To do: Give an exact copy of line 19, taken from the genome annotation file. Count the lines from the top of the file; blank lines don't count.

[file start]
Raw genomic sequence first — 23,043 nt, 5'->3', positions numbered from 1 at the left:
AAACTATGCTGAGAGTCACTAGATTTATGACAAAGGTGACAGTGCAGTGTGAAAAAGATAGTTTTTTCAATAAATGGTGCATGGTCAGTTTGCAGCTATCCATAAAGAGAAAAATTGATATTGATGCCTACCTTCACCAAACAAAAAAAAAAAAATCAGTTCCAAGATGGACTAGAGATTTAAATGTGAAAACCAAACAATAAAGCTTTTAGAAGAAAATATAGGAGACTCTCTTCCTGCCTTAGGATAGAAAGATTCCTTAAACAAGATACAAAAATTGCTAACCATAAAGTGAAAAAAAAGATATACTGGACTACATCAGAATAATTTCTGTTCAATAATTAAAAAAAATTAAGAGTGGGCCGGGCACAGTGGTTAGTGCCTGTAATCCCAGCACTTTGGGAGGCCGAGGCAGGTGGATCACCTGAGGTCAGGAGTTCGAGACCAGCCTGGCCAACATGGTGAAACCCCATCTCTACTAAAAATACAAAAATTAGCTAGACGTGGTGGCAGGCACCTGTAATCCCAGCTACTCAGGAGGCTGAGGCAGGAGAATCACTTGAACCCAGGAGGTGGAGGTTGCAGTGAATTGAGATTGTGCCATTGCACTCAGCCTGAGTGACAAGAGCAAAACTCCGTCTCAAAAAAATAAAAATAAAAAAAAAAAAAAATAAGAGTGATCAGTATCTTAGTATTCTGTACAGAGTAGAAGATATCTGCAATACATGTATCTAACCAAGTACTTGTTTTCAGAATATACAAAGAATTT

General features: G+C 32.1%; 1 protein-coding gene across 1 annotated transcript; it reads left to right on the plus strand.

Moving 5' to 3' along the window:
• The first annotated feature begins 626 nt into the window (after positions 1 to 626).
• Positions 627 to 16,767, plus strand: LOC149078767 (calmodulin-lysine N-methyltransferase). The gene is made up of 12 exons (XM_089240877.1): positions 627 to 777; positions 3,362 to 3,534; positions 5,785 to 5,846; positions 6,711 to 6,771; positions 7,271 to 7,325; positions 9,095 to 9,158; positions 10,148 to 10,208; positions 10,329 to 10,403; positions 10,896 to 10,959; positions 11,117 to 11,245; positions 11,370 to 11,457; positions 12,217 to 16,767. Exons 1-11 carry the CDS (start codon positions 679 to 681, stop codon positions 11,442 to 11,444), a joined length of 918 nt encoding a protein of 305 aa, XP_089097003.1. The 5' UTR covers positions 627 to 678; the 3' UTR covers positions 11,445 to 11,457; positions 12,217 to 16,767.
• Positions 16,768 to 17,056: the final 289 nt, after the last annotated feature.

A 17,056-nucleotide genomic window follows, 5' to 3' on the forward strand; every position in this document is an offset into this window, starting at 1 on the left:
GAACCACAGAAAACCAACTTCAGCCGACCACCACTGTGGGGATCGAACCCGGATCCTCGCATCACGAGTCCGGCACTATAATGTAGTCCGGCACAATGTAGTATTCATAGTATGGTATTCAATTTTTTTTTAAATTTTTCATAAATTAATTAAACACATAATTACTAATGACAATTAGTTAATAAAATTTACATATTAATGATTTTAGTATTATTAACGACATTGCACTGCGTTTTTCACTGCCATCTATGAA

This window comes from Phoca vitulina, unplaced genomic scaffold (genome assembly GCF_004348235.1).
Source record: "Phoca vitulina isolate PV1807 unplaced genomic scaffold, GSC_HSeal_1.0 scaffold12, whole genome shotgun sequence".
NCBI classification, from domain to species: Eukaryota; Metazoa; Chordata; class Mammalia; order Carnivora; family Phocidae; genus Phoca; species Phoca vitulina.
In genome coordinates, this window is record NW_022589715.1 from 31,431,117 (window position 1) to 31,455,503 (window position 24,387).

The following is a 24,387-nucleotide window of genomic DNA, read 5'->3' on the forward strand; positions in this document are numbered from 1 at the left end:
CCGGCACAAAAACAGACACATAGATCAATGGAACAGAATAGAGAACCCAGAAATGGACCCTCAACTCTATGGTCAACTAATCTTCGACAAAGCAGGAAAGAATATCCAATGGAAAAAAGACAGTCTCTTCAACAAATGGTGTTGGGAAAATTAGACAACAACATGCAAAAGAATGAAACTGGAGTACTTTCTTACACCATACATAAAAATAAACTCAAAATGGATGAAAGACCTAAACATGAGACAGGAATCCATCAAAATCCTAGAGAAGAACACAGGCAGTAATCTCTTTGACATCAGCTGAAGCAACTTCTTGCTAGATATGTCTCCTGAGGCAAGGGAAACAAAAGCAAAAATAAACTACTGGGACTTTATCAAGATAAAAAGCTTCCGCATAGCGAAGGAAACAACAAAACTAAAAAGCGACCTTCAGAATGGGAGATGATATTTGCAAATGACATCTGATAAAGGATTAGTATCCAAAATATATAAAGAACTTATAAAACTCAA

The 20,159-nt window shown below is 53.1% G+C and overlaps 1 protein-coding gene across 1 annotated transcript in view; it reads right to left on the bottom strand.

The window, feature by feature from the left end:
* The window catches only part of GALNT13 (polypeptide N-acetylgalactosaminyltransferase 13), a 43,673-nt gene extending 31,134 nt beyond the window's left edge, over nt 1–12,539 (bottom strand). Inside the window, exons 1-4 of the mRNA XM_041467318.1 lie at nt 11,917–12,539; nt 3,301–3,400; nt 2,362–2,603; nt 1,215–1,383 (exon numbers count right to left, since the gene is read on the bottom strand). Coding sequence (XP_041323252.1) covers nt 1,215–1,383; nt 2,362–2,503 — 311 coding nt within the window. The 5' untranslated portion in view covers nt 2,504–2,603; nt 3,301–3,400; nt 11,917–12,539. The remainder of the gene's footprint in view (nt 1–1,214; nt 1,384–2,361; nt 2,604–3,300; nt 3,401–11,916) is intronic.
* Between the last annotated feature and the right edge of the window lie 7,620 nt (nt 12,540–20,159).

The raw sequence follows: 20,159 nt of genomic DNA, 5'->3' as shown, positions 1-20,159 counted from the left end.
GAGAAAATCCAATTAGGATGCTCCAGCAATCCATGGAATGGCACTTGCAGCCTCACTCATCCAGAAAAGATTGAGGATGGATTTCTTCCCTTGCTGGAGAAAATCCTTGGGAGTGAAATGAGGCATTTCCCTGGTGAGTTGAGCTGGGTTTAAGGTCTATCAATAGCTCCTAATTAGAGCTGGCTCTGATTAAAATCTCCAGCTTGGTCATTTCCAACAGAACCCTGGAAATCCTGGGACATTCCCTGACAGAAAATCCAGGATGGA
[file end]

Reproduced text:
* Between the last annotated feature and the right edge of the window lie 7,620 nt (nt 12,540–20,159).